One document, titled “Ukraine: Disposition of Ukraine Armed Forces Around Bakhmut, February 24” shows a very detailed map of Ukrainian forces in and around Bakhmut from the day of the report. Another, titled “Bakhmut City Map as of 01 0600 EST Mar 2023”, shows Ukraine’s precise military locations within the city at the time with high granularity.
Had Russian artillery commanders obtained these maps within a few hours of the JCS writing it, it would have been an unmitigated disaster for Ukraine. There’s really no way to gloss over that. Had that map reached Russian artillery commanders on the same day, Russia could have killed a lot of Ukrainians as Ukraine scrambled to figure out what was happening and urgently repositioned everyone to try and mitigate it. That repositioning would have, in itself, been a massive disruption for Ukraine’s operations in the area, and an extremely valuable window of opportunity for Russian forces.
But wars are dynamic, and nothing stays still for long. The spots on the map no longer show where Ukrainians are; only where Ukrainians were. The intelligence value of those maps has mostly, though not entirely, “aged off” already.
Another map shows detailed air-defense locations in Ukraine, down to the types, locations, and effective range of the equipment. Let’s not be coy here: this is information that Russia has expended vast sums of money and equipment trying to obtain. Losing maps like these to the Russian military is horrific, and nobody should downplay it. It is less acute several weeks after the fact than had Russia gained it and used it while it was fresh—air defense systems in Ukraine are also mobile—but it is genuinely horrific for this information to have been lost. Don’t forget: Ukrainian air defense protects not just their forces, but also their cities from Russian bombardment. Ukraine and its allies have expended huge effort and costs to provide this air defense equipment. This map would have let Russian drones, missiles, and aircraft completely bypass it.
Other awful leaks in the set include detailed schedules and plans for Ukraine’s Spring counteroffensive. By colossal luck, the documents became public at the tail end of this schedule, depriving Russia of most of the value they contain. But it goes without saying that advance knowledge of schedules, equipment, and scale of a counter-offensive is very, very valuable to Russia’s military as they plan how to defend against it.
In short, this is a leak with a very direct cost that will certainly be paid in Ukrainian lives and destroyed equipment. Thanks only to sheer luck, the severity is far lower than could have been the case. And not to labor this point, but this luck is despite Teixeira, not thanks to any proactive attempt by him to mitigate those harms, or lack of damaging material in the documents as he posted them. At the point where he posted them, those maps were current. He posted it to a channel that had overtly pro-Russian members. The channel he shared it in was called “Bear-vs-Pig”; named for a racist slur commonly used by Russians against Ukrainians. That the documents didn’t route immediately into the hands of Russian commanders is not due to any attempt on his part to mitigate the harms prior to leaking those documents.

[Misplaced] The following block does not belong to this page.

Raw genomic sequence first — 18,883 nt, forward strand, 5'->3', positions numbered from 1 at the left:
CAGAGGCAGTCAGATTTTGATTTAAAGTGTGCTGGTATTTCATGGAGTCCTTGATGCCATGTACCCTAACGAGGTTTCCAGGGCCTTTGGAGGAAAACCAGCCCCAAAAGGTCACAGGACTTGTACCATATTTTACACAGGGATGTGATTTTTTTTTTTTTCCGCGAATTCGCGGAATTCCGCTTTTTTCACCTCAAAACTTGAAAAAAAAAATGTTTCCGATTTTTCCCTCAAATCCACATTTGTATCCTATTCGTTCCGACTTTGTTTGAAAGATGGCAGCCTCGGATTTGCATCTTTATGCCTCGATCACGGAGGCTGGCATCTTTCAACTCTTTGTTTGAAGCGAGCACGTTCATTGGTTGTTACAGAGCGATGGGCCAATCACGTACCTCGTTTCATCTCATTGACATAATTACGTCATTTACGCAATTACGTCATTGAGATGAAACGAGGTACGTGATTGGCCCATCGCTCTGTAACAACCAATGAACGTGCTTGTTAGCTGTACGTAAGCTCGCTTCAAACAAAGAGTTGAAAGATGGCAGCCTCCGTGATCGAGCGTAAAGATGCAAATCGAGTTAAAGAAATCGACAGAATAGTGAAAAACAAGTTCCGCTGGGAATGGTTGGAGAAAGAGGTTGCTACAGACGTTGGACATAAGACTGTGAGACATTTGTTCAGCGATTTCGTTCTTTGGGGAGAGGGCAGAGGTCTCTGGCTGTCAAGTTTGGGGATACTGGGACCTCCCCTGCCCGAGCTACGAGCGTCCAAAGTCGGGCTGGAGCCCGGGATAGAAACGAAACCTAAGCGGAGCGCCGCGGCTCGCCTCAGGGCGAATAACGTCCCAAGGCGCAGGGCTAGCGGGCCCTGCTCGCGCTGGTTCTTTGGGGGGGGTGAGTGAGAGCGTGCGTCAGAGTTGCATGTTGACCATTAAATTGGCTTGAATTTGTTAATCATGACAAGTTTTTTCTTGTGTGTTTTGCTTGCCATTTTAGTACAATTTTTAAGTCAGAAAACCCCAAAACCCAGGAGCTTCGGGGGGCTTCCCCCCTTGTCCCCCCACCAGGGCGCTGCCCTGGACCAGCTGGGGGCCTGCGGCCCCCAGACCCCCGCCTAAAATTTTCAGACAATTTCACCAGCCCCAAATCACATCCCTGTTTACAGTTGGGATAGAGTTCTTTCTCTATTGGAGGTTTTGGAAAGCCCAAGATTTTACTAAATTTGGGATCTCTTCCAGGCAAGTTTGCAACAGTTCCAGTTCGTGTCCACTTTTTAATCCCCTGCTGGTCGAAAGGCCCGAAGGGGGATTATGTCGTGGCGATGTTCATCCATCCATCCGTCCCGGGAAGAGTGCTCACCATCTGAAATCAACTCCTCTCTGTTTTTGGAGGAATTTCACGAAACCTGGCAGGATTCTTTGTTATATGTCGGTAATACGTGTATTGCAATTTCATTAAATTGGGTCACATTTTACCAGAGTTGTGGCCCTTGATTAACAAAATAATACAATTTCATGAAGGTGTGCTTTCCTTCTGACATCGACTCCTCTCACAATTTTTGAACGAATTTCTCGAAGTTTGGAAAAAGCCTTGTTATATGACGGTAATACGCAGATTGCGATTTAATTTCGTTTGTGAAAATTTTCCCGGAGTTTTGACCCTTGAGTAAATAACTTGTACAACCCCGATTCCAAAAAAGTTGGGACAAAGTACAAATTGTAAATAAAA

We don’t know yet if Teixeira wanted lots of Ukrainians to die as a result of his leak. But we definitely know he didn’t care if they did, and they certainly had the potential to cause colossal amounts of death—both military and civilian—in Ukraine, even if that huge potential was never fully realized.
Embarrassing, but quickly forgotten
The second group of leaks in the archive is political analysis of public events. These do appear with classification markings in the documents, but don’t be fooled: the classification here derives from the accompanying analysis, not the fragility of the source.
Let me give you an example to show what I mean.
In the archive, one report talks about Hungarian Prime Minister Orban describing America as one of its “enemies” during his State of the Union speech. This paragraph is marked “C/NF”—short for Confidential / NOFORN. This is a great example of over-classification, but leaving that aside for a minute, notice that the classification marking here isn’t about a fragile source. Orban’s speech was televised, and the transcript was even posted on the Hungarian government’s website. There is nothing secret about it. The (C/NF) designation comes not from the source, but from the (amazingly banal) analysis that accompanies it, specifically the local US embassy’s view that it’s an escalation from Orban’s prior rhetoric.
Importantly, the IC’s source in this case is not fragile with respect to the leak. Orban will not mitigate his public speeches knowing that the US embassy is watching them. If anything, it probably encourages him. And he’s certainly not going to start doing his State of the Union speeches in secret.
A more complicated example is a document discussing circumstances under which Israel might take a more active role in helping Ukraine militarily. There is not obviously any direct source underlying this document, and it is marked “Exploratory Analysis”. It’s not reporting in response to a human source’s observations or some intercepted communication, but rather the output of informed brainstorming by IC analysts, almost certainly in response to a specific question posed by senior US officials. Israel might be unhappy with the IC thinking about this topic, and also upset that US seniors are asking questions about it. But there’s nothing fragile here. Israel can’t easily thwart the IC making such analysis in future because, to the extent that the reporting is based on any fragile sources at all, it does so extremely indirectly.